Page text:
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The Electropathics

The Electropathic Battery Band was formed in 1979. The English Country Dance revival was just getting going and the band was inspired by the Old Swan Band and New Victory Band, among others. They also specialised in Music Hall material, and made a feature of performing in Edwardian costume. The original members were Alan Rawlinson, John "Grog" Gregson, John Lewis, Dave and Moira Hanvey, and Nick Tamblin and Maggie Andrew.

In 1984 Nick, Dave and Moira left the band and Howard Jones and Keith Hancock were invited to join. As both were melodeon players, this gave the opportunity to share melody and harmony lines rather than be dependent on one lead instrument. Howard also played concertina and hammered dulcimer, while Keith, a singer/songwriter, brought his own compositions. The band also decided to modernise its image, and dropped the period costume in favour of modern clothes in red and white.

The band’s sound was starting to evolve into something more adventurous. In addition to the possibilities offered by having two lead instruments, the supporting instrumentation was also changing. In particular, John Lewis put aside his rhythm banjo in favour of wild tenor sax and clarinet, giving a much more jazzy effect. Jackie Hamilton (later Rawlinson) joined on fiddle, and percussionist Maggie Andrew left and was replaced by Pierce Butler.

As well as playing ceilidh tunes, the band also had a varied repertoire of songs, reflecting the eclectic tastes of its members. As well as both traditional and contemporary folk songs, including several by Keith Hancock, this also included Music Hall and 1930s songs, as well as Sacred Harp harmonies.

In 1987 the band went into the recording studio to record its only album. At the same time it was decided to shorten the name, since the associations of the original name (see below) no longer suited the material or style. The Electropathic Battery Band became simply The Electropathics, and the album was released under the title batteries not included.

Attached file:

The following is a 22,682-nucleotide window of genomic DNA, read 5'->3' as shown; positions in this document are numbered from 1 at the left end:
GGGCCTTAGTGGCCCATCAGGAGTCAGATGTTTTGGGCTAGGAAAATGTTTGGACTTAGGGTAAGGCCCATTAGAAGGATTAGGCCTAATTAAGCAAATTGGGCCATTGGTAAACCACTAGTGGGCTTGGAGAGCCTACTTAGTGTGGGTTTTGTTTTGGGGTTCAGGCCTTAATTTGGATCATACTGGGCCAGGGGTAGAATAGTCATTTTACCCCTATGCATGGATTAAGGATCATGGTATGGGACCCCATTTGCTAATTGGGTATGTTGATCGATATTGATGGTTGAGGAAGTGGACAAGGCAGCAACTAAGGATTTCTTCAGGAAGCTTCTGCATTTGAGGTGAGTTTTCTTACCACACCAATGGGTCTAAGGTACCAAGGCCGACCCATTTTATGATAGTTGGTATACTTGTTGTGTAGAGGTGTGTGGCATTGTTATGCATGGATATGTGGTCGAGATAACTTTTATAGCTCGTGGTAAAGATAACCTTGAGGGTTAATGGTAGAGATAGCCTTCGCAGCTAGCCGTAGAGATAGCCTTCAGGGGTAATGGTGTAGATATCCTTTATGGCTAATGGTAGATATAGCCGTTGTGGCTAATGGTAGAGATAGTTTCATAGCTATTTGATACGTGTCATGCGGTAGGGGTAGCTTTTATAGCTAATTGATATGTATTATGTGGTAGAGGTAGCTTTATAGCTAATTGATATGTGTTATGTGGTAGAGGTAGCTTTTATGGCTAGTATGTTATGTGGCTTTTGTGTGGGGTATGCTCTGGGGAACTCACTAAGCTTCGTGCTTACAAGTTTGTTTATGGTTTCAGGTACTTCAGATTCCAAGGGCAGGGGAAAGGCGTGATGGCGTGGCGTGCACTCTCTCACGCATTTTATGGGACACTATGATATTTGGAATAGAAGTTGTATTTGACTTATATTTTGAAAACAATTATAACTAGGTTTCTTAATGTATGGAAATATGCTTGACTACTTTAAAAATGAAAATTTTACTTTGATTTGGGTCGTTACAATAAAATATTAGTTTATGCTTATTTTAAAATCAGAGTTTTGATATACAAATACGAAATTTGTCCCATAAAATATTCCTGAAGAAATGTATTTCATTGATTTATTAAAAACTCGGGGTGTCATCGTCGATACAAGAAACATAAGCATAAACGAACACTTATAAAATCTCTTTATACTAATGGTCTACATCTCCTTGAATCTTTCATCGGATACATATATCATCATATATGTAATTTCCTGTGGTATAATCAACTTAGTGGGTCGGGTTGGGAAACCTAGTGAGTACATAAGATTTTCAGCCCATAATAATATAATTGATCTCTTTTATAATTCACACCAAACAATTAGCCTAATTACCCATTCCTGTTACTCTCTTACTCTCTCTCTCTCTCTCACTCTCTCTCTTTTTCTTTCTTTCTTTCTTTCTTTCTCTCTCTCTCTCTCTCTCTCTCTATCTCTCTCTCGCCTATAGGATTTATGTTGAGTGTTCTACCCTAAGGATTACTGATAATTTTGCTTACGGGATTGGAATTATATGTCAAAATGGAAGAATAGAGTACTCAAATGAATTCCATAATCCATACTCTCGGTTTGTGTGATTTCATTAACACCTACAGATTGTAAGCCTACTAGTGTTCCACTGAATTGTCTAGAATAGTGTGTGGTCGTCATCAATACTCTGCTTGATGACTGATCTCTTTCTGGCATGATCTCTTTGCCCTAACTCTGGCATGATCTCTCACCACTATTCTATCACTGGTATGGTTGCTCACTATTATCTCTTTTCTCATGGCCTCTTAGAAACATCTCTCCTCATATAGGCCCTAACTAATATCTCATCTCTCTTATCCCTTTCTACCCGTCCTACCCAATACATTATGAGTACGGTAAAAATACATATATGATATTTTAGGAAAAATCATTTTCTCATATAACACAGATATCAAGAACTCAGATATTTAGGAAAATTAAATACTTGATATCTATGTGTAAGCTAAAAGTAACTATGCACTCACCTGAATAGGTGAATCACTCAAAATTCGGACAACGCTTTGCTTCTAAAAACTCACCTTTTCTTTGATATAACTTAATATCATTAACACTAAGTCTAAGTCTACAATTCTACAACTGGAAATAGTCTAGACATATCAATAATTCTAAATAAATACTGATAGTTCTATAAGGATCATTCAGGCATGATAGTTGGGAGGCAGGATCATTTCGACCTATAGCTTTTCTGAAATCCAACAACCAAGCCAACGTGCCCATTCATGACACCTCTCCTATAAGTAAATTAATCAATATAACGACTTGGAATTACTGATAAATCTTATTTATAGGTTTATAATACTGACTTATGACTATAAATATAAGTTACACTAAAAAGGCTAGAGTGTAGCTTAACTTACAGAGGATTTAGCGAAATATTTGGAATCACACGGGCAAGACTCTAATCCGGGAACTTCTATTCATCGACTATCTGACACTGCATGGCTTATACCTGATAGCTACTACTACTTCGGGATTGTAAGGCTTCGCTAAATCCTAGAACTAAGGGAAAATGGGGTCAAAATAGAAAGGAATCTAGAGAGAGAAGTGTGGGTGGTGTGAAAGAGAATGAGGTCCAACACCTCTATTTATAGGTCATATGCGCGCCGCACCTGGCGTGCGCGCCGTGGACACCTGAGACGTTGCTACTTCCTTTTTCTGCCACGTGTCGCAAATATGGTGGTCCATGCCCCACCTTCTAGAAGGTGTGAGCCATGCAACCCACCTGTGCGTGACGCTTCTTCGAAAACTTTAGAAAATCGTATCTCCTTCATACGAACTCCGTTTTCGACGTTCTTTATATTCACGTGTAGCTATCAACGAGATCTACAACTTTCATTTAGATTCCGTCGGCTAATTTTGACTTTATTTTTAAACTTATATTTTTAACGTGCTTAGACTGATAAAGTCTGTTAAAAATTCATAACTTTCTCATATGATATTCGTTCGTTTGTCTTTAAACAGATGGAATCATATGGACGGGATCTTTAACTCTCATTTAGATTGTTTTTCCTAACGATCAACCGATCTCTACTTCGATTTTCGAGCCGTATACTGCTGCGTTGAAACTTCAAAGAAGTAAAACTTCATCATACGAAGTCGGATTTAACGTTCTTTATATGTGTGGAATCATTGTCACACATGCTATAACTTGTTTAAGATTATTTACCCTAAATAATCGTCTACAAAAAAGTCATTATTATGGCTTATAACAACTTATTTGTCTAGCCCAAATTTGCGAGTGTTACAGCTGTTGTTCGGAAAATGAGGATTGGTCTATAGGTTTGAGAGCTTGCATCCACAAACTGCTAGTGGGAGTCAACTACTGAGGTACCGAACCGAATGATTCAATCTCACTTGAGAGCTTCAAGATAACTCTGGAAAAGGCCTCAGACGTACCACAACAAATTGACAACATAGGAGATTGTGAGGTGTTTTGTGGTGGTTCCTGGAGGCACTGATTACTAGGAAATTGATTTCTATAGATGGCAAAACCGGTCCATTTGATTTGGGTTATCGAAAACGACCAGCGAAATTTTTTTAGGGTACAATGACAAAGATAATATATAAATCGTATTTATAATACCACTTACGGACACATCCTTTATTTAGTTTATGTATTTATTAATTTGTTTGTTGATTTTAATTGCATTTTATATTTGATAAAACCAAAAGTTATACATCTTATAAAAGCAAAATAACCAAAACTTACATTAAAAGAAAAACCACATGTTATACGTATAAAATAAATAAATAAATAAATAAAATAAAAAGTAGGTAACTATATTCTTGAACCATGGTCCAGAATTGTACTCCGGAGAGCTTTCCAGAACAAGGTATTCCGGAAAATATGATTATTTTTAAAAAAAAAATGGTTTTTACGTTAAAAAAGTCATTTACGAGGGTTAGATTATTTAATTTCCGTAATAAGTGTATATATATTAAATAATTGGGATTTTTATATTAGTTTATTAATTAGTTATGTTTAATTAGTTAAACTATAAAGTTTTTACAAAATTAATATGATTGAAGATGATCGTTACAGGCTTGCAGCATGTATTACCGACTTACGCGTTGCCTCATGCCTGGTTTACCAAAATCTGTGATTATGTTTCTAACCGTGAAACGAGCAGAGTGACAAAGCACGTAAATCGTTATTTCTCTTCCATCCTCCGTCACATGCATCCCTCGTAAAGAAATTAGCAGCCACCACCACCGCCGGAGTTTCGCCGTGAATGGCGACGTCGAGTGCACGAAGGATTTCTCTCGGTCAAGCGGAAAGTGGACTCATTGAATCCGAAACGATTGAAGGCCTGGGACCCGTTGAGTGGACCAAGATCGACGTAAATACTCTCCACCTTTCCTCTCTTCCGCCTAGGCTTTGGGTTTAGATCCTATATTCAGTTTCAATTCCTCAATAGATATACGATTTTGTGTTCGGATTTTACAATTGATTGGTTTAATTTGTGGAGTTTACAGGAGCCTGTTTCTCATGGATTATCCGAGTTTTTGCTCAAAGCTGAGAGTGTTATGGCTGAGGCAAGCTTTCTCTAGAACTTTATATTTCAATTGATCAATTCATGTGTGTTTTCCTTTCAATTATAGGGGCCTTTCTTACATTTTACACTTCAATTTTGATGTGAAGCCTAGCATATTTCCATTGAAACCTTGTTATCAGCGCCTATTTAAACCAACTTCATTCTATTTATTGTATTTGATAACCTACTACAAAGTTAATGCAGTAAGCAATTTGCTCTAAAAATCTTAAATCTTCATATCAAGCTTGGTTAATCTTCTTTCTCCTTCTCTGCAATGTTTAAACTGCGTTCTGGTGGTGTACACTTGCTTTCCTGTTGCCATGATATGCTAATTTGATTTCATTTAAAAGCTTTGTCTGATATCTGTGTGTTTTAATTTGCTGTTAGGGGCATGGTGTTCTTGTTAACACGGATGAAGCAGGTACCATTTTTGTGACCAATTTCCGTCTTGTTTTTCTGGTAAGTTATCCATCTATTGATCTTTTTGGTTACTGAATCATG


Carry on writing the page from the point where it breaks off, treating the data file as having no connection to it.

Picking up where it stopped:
Later that same year, they were invited by BBC Manchester to contribute a track for a double cassette folk album being released for the Children in Need Appeal. Another session in a recording studio resulted in "Harry Rag", a cover of an old Kinks’ song with a traditional morris middle-eight!

Shortly afterwards Keith Hancock left to pursue his solo career, and John Lewis and Grog also departed. Pierce Butler also decided that playing in a North West band while living in Aylesbury didn’t really work! However the band continued, with Alan and Jackie Rawlinson and Howard Jones being joined by various permutations of musicians, including Tim Kenny, Dave Manley, Ian Sherwood, Alistair Gillies and Tim Veitch. For some reason it was particularly difficult to find and keep percussionists, and a whole series of these came and went until the band finally settled down with Chris "Yorkie" Bartram.

In spite of these personnel changes the band continued to develop a distinctive sound and was in great demand throughout the country. Their popularity was confirmed when in the 1988 Folk Roots magazine's readers' poll they were voted among the top 10 most popular dance bands. The Electropathics appeared at most of the major festivals and dance clubs, and on national and local radio.

The band continued until 1994 when Jackie moved away from the area. By this time, family and professional demands were taking their toll, and it was becoming harder to give the band the commitment it required. It was decided to finish while still on a high.

The Electropathics are no longer gigging, and sadly both Maggie and Moira are no longer with us. However the band was the springboard for other musical ventures, and former band members have appeared in a number of other bands. including:

Jackie Allen (formerly Rawlinson): Token Women, the Kitchen Girls, Asha
Alan Rawlinson, Pierce Butler: Housewive's Choice
Howard Jones: Albireo
John Gregson, Dave Hanvey, Moira Hanvey: the Grand Cru
Alistair Gillies: All Blacked Up, Fidget Pie
Tim Veitch: 5 Speed Box
Chris Bartram is well-known as a singer and also plays percussion with several bands
Keith Hancock turned full-time professional musician and issued several solo albums.

The origin of the name

"Electropathics" is the use of electricity to promote health. The original Electropathic Battery Band was a Victorian invention, an electric hatband (!) which it was claimed would invigorate and promote the health of the wearer.

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